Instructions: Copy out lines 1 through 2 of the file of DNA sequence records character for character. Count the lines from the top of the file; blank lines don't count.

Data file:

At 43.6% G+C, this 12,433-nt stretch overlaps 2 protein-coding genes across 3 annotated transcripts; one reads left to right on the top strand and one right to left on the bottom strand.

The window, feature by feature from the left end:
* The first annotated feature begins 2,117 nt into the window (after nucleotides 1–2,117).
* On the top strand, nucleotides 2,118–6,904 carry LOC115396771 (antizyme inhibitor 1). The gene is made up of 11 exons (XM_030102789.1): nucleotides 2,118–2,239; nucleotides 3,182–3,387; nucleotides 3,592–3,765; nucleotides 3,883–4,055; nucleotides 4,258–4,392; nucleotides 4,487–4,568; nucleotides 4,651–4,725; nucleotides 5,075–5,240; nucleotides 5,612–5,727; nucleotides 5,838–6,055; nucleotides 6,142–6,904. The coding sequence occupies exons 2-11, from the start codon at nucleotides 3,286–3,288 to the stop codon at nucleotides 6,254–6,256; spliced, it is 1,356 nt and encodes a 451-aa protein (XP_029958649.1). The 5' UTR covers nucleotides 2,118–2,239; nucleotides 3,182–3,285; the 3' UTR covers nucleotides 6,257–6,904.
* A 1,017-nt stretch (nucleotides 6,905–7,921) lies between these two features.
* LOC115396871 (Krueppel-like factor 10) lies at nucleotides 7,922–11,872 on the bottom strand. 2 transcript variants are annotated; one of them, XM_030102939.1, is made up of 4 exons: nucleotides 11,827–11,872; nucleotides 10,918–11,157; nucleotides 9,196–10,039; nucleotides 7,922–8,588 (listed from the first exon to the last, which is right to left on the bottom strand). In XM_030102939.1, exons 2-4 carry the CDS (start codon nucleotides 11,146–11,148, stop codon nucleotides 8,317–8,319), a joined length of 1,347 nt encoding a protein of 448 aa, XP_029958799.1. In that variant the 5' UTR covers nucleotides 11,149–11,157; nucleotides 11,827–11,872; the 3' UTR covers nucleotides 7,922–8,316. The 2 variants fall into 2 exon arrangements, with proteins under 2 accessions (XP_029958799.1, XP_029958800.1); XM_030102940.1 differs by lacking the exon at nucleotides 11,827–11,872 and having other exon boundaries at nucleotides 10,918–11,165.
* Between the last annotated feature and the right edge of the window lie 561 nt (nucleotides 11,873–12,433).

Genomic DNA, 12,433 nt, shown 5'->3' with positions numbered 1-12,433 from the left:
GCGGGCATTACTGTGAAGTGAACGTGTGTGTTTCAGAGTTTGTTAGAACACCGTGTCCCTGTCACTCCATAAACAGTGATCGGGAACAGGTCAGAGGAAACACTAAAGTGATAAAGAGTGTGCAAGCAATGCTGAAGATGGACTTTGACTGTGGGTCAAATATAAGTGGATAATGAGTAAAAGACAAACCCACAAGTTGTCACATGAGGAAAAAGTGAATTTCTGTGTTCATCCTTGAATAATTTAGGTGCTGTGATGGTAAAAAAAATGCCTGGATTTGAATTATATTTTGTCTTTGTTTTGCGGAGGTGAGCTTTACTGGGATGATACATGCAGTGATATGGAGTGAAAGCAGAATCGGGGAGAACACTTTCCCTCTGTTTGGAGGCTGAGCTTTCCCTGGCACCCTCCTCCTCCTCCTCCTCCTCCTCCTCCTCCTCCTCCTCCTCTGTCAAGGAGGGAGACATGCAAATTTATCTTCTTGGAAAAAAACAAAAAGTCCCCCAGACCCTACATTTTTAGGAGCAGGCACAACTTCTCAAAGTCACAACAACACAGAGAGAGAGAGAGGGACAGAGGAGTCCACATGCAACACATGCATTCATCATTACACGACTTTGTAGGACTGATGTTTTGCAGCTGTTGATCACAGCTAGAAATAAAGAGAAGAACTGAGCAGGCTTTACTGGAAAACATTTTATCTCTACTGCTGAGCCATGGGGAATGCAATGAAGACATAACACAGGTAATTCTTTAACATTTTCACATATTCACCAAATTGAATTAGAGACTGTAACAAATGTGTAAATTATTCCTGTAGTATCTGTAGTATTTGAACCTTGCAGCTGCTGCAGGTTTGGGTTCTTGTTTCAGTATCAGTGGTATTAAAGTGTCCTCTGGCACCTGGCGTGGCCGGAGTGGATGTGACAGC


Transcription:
At 43.6% G+C, this 12,433-nt stretch overlaps 2 protein-coding genes across 3 annotated transcripts; one reads left to right on the top strand and one right to left on the bottom strand.

The window, feature by feature from the left end: